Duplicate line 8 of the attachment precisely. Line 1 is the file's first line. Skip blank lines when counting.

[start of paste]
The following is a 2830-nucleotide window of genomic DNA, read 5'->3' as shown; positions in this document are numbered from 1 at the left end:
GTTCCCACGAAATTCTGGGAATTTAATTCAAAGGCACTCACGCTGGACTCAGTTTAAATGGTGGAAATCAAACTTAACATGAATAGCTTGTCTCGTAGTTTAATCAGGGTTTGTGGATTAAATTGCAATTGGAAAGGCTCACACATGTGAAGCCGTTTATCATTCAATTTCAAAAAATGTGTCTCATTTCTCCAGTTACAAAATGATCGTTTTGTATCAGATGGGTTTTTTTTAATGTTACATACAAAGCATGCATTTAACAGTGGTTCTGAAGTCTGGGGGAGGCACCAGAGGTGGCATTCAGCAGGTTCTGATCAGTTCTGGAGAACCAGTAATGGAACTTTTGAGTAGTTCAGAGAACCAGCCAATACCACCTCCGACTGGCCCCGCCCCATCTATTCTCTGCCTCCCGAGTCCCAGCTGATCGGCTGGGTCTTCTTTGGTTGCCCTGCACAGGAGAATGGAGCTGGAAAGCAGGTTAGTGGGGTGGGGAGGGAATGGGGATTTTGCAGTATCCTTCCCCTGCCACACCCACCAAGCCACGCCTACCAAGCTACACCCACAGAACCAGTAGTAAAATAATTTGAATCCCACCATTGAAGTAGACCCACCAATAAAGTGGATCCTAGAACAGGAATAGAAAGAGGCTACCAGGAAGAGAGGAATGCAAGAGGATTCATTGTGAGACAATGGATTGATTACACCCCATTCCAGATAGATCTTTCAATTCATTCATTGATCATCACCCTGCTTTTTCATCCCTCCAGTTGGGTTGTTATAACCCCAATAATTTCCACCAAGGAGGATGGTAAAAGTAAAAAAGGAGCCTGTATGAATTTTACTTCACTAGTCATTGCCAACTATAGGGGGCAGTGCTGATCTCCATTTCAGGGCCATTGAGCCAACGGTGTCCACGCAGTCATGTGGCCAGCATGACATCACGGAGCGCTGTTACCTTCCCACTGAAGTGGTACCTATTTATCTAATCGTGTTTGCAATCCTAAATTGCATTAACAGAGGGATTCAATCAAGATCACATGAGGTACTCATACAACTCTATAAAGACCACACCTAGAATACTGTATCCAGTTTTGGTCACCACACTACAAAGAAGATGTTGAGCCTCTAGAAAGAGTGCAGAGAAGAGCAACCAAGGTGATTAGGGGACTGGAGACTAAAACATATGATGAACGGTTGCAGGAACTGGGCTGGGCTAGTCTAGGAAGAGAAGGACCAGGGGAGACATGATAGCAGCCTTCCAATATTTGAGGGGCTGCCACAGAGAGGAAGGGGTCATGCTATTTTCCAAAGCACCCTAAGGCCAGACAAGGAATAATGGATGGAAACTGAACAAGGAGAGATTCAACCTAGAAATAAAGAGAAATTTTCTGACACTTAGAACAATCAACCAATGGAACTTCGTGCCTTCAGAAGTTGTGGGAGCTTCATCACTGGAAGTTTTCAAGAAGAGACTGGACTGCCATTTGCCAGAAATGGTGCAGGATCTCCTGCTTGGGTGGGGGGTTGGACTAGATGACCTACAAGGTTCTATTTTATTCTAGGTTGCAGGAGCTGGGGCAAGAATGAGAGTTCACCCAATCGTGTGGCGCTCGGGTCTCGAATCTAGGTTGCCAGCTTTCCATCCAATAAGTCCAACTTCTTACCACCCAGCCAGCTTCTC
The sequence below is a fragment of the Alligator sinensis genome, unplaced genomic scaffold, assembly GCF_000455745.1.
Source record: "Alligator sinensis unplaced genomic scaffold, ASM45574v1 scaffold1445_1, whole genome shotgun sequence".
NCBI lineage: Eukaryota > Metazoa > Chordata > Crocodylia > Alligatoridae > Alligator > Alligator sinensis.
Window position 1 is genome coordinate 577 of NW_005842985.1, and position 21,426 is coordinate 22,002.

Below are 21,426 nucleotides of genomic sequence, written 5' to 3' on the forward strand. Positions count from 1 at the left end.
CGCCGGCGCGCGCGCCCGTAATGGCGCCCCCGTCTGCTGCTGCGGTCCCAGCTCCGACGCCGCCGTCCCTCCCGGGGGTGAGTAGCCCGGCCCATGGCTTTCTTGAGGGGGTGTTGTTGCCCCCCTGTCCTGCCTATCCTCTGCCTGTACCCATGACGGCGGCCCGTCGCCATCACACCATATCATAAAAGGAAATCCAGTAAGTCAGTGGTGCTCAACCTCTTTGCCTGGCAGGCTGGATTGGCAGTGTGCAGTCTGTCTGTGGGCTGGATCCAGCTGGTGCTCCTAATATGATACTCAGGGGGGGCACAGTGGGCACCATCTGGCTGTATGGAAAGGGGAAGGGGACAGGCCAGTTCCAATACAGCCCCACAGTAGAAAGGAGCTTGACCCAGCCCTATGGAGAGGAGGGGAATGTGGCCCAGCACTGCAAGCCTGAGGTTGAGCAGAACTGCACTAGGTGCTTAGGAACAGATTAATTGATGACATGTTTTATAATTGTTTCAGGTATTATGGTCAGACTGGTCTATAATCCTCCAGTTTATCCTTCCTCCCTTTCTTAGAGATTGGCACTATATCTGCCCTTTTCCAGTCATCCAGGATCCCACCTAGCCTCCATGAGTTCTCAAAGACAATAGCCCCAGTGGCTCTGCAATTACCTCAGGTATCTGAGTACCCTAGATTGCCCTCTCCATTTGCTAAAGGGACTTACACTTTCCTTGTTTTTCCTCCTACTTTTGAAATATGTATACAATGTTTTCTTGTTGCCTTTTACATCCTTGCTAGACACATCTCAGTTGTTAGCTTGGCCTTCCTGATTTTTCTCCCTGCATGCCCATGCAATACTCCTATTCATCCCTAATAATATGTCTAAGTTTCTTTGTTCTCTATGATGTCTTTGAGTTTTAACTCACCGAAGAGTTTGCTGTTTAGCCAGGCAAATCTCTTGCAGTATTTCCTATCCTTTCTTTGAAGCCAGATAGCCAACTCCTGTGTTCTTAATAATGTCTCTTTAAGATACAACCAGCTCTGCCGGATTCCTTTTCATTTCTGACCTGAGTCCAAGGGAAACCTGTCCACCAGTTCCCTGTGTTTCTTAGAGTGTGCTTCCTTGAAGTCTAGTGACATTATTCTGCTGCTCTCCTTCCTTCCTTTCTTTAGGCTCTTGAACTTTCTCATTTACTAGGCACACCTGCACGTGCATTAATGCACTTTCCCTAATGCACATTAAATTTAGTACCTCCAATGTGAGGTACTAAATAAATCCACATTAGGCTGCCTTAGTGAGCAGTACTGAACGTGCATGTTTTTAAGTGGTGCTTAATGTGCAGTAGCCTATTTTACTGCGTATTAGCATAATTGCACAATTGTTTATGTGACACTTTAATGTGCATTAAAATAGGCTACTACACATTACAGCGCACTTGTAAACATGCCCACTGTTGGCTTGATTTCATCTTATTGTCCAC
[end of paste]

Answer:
CGCCGGCGCGCGCGCCCGTAATGGCGCCCCCGTCTGCTGCTGCGGTCCCAGCTCCGACGCCGCCGTCCCTCCCGGGGGTGAGTAGCCCGGCCCATGGCTTTCTTGAGGGGGTGTTGTTGCCCCCCTGTCCTGCCTATCCTCTGCCTGTACCCATGACGGCGGCCCGTCGCCATCACACCATATCATAAAAGGAAATCCAGTAAGTCAGTGGTGCTCAACCTCTTTGCCTGGCAGGCTGGATTGGCAGTGTGCAGTCTGTCTGTGGGCTGGATCCAGCTGGTGCTCCTAATATGATACTCAGGGGGGGCACAGTGGGCACCATCTGGCTGTATGGAAAGGGGAAGGGGACAGGCCAGTTCCAATACAGCCCCACAGTAGAAAGGAGCTTGACCCAGCCCTATGGAGAGGAGGGGAATGTGGCCCAGCACTGCAAGCCTGAGGTTGAGCAGAACTGCACTAGGTGCTTAGGAACAGATTAATTGATGACATGTTTTATAATTGTTTCAGGTATTATGGTCAGACTGGTCTATAATCCTCCAGTTTATCCTTCCTCCCTTTCTTAGAGATTGGCACTATATCTGCCCTTTTCCAGTCATCCAGGATCCCACCTAGCCTCCATGAGTTCTCAAAGACAATAGCCCCAGTGGCTCTGCAATTACCTCAGGTATCTGAGTACCCTAGATTGCCCTCTCCATTTGCTAAAGGGACTTACACTTTCCTTGTTTTTCCTCCTACTTTTGAAATATGTATACAATGTTTTCTTGTTGCCTTTTACATCCTTGCTAGACACATCTCAGTTGTTAGCTTGGCCTTCCTGATTTTTCTCCCTGCATGCCCATGCAATACTCCTATTCATCCCTAATAATATGTCTAAGTTTCTTTGTTCTCTATGATGTCTTTGAGTTTTAACTCACCGAAGAGTTTGCTGTTTAGCCAGGCAAATCTCTTGCAGTATTTCCTATCCTTTCTTTGAAGCCAGATAGCCAACTCCTGTGTTCTTAATAATGTCTCTTTAAGATACAACCAGCTCTGCCGGATTCCTTTTCATTTCTGACCTGAGTCCAAGGGAAACCTGTCCACCAGTTCCCTGTGTTTCTTAGAGTGTGCTTCCTTGAAGTCTAGTGACATTATTCTGCTGCTCTCCTTCCTTCCTTTCTTTAGGCTCTTGAACTTTCTCATTTACTAGGCACACCTGCACGTGCATTAATGCACTTTCCCTAATGCACATTAAATTTAGTACCTCCAATGTGAGGTACTAAATAAATCCACATTAGGCTGCCTTAGTGAGCAGTACTGAACGTGCATGTTTTTAAGTGGTGCTTAATGTGCAGTAGCCTATTTTACTGCGTATTAGCATAATTGCACAATTGTTTATGTGACACTTTAATGTGCATTAAAATAGGCTACTACACATTACAGCGCACTTGTAAACATGCCCACTGTTGGCTTGATTTCATCTTATTGTCCAC